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Open-ended Questions

Open-ended Questions

Name the Allies of WW ll.

Name the three states of matter

15 x 25  equals what?

Facts. Knowledge-based questions.

Stage 1 of Blooms Taxonomy.They have one correct answer and require very little brain power. You don’t have to figure anything. Just a simple robotic recall and Boom Bam baby, you got an answer. Forget how you got there. Never mind if you did it different than your neighbor. All we care about is the right answer.

Close-ended questions are so … closed. Dead ends. They go no where fast and the thinking, the learning, the creativity is shut in, shut down, and shut out.  Can you hear the brain cells dying as our kids are bored to extinction with reading, writing and ‘rithmetic let alone science and history?

What are we most concerned about as educators and parents? Correct answers, standardized test scores or kids who can think and solve and create and contribute, and invent?

What are open-ended questions?

“Opened-questions help students explore possibilities, clarify thinking, and produce evidence-based conclusions,”

states Kathy Checkley from ASCD. Close-ended can often be answered with a yes or no or a one word answer. Open-ended questions ar non-googleable. Close-ended questions have only 1 right answer and usually require very little high level thinking skills.  Open-ended questions require, thought, synthesis, lists, comparing, contrasting, inferencing etc. Check out Blooms Taxonomy for a list of higher level thinking skills.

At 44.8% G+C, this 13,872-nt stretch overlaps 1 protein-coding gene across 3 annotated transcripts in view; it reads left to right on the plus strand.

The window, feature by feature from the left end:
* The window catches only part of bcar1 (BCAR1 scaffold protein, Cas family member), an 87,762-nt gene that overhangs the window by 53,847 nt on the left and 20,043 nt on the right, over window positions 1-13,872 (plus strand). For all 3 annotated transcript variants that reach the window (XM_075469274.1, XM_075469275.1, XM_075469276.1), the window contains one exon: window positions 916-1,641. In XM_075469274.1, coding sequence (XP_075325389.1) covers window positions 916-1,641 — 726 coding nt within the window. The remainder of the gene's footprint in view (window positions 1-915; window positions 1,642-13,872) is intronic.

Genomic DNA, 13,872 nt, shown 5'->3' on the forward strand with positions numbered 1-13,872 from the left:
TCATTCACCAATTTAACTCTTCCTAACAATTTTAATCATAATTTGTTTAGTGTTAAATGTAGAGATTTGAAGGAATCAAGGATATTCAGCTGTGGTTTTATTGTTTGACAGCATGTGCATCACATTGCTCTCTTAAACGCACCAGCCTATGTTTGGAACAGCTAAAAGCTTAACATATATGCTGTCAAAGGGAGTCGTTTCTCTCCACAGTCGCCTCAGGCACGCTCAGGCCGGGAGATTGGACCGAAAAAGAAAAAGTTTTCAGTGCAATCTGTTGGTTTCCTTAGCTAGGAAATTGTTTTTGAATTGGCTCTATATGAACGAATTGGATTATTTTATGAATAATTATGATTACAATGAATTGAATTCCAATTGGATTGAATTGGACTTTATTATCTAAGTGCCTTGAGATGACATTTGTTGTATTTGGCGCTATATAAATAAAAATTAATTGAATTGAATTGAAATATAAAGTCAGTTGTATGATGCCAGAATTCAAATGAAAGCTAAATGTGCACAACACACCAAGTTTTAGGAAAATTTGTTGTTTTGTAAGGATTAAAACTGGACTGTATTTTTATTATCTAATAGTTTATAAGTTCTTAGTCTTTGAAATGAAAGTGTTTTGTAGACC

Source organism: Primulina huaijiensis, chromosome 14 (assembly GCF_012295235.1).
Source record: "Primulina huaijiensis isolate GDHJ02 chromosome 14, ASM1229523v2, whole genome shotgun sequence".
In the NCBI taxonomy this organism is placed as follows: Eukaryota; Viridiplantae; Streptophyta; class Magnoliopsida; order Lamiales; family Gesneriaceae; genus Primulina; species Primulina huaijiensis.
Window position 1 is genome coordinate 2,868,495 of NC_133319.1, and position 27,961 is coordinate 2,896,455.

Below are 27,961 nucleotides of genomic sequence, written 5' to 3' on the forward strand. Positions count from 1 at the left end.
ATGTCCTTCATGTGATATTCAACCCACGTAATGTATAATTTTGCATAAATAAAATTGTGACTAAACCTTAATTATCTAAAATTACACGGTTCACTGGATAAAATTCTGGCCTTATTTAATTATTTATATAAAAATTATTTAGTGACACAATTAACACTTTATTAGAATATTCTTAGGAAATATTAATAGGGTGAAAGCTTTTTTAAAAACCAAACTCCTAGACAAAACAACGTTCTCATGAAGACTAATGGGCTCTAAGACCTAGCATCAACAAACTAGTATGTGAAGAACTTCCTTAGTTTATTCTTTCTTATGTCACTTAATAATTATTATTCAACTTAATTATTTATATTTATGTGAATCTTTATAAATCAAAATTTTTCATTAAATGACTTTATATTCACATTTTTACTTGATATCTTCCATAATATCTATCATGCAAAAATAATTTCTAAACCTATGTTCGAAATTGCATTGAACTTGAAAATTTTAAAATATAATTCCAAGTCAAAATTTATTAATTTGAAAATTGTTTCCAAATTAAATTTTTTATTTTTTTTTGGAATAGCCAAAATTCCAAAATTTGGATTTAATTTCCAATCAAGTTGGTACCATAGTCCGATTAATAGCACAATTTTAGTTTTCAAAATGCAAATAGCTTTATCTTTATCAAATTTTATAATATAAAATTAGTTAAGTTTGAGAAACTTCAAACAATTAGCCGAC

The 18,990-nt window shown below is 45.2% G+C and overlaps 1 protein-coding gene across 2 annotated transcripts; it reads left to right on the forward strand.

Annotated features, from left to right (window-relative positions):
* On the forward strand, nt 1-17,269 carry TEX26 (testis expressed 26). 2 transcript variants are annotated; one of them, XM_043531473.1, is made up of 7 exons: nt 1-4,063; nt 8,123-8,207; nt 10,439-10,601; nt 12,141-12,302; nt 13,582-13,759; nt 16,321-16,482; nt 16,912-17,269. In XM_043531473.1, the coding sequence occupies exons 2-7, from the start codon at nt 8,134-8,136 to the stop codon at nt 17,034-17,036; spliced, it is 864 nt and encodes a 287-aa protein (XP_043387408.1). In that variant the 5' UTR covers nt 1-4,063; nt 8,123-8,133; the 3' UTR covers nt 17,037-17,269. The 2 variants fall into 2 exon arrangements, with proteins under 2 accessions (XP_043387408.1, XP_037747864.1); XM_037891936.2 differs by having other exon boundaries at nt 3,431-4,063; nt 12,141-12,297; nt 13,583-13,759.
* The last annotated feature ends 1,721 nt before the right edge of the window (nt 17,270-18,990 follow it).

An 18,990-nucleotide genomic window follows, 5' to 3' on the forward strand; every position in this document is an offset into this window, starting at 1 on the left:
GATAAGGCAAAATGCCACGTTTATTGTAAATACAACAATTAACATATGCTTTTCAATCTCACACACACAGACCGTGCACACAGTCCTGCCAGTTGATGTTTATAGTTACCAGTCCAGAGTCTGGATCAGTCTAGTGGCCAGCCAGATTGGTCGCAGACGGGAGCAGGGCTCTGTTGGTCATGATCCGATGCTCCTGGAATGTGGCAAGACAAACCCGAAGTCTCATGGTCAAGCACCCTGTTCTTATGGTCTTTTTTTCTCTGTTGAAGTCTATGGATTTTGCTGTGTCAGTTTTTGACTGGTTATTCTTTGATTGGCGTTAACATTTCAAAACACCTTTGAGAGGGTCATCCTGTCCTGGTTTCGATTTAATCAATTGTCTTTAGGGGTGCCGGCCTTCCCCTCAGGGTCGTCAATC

How do we turn our dead-end questions into vibrant learning opportunities?

Consider our boring list above. Let’s “open up” these close-ended questions.

Name the allies of WWll  becomes Name 4 things that  could have happened if the Allies did not  stop the Axis Powers.

Name the three states of matter becomes Does a gram  of water retain its mass in all three states of matter?

15 x 25  equals what? becomes How many different ways can you solve 15 x 25?

(ex: 10 x 25 plus 5 x 25; 10 x 30;  or 30 x 50/4.)

Bored kids answer questions.

Challenged students create.

World-changers innovate.

As we open the questions,  we open the minds of our children.

Parents can use the open ended questions over the dinner table or in the commute from school to home. How can you change this popular dead-end question?:

How was school today?

Leave me a comment below on how you changed the dead-end question listed above. I’d love to hear from you!

Mary Kay Kane

all rights reserved copyright 2016

Author:

A Christian woman who wants to make a difference in the world.

4 thoughts on “Open-ended Questions

  1. I usually get the one syllable answers when I ask “How was school today?”, a way to make it open-ended could be to ask “Tell me something you would change about your day if you could go do it over again.” From Christine E. Clauser off of my Facebook page!

    Like

  2. Oh! I love that. We used to talk about school at the dinner table when our kids were young. One way to rephrase it to an open-ended question would be, “What was something that surprised you at school today?”

    Liked by 1 person

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